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Johns Hopkins Bayview News - Eating Healthy to Lower Your Blood Pressure

Winter 2014

Eating Healthy to Lower Your Blood Pressure

By: Meghan Rossbach
Date: February 3, 2014


Red apple and stethoscope
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One in three Americans is diagnosed with high blood pressure. It is a serious condition that can lead to coronary heart disease, heart and kidney failure, stroke and other health problems. There are usually no signs or symptoms associated with high blood pressure, which is why it is so important to “know your numbers” and have your blood pressure checked regularly (see box below).

Fortunately, high blood pressure can be treated with lifestyle changes and medication. One of the easiest ways to maintain normal blood pressure is to eat a healthy diet. Dietitian Cynthia Finley, RD, recommends a diet that is rich in fruits and vegetables, whole grains, low-fat dairy and lean proteins. “You also should decrease or eliminate foods that are high in sodium, fat and sugar, which are known to increase blood pressure,” she says.

The DASH diet (Dietary Approaches to Stop Hypertension) is a flexible and balanced eating plan that studies have shown helps lower blood pressure. It is low in saturated fat, cholesterol and total fat, focusing instead on fruits, vegetables, fat-free or low-fat dairy products, whole grains, fish, poultry, beans, seeds and nuts. The DASH diet contains fewer sweets, sugars and sugary beverages, sodium and red meats than the typical American diet.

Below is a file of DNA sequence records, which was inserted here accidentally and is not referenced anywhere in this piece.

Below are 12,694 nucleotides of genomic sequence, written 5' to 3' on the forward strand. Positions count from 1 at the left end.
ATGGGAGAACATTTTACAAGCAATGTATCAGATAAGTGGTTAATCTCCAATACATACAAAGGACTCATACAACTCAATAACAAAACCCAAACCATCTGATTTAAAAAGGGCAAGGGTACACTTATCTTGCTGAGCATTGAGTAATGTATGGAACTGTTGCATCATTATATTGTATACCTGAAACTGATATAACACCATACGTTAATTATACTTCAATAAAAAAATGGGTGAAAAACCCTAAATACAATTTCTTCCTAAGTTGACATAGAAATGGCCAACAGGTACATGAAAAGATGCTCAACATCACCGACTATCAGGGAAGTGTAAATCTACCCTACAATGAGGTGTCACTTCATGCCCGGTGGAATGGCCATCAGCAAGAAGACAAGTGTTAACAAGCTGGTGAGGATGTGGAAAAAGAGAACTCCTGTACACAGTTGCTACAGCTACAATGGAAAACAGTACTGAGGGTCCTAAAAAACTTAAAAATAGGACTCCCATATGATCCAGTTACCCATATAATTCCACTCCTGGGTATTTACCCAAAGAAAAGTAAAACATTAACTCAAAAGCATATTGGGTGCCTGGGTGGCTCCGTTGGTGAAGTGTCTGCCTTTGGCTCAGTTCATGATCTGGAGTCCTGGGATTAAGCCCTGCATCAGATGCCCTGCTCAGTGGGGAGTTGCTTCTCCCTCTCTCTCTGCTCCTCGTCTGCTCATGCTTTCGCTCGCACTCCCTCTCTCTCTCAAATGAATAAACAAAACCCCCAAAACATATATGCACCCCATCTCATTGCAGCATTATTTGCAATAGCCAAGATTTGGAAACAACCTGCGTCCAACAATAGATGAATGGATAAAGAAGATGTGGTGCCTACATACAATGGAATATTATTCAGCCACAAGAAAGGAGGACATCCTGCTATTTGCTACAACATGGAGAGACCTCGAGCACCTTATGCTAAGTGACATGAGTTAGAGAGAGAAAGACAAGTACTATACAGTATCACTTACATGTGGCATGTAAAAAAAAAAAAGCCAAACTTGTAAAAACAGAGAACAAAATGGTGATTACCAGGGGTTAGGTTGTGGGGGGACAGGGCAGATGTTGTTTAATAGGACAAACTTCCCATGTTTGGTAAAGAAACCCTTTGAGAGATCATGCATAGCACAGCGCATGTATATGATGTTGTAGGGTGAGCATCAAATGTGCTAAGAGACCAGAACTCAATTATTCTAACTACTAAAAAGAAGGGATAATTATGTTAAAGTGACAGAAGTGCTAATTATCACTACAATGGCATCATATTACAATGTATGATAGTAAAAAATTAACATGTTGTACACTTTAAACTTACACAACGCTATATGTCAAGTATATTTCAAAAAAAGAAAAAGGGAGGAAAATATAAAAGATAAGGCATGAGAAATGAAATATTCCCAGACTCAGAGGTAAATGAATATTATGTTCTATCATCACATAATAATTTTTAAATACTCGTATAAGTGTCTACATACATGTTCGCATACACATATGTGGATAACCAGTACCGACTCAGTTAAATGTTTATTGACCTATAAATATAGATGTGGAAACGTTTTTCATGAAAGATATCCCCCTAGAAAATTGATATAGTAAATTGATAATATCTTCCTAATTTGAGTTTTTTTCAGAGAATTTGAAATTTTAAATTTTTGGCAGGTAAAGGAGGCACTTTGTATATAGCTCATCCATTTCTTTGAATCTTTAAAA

“Different diets work for different people and should be customized to ensure compliance,” says Finley. “If you want to lower your blood pressure by changing your diet, you should schedule an appointment with a dietitian. He or she will be able to customize a plan that best suits your needs and will meet your individual goals.”

For more information or to schedule an appointment with a nutritionist, call 410-550-1549 or visit hopkinsmedicine.org/johns_hopkins_bayview/medical_services/specialty_care/clinical_nutrition.

Know Your Numbers

Blood pressure is the force of blood pushing against the walls of the arteries as the heart pumps. It is measured as systolic (blood pressure when the heart beats) and diastolic (blood pressure when the heart is at rest between beats).You most often will see blood pressure numbers written with the systolic number before the diastolic number, such as 120/80.

Below is a table that illustrates normal blood pressure numbers and ranges that put you at greater risk for health problems. What are your numbers?

Category Systolic (top number) Diastolic (bottom number)
Normal Less than 120 Less than 80
Pre-hypertension 120-139 80-89
High blood pressure, Stage 1 140-159 90-99
High blood pressure, Stage 2 160 or higher 100 or higher

Controlling Your Blood Pressure

  • Maintain a healthy weight.
  • Be moderately physically active on most days.
  • Follow a healthy eating plan, which includes foods lower in sodium.
  • If you drink alcoholic beverages, do so in moderation.
  • If you are prescribed medication for high blood pressure, always take it as directed.


 

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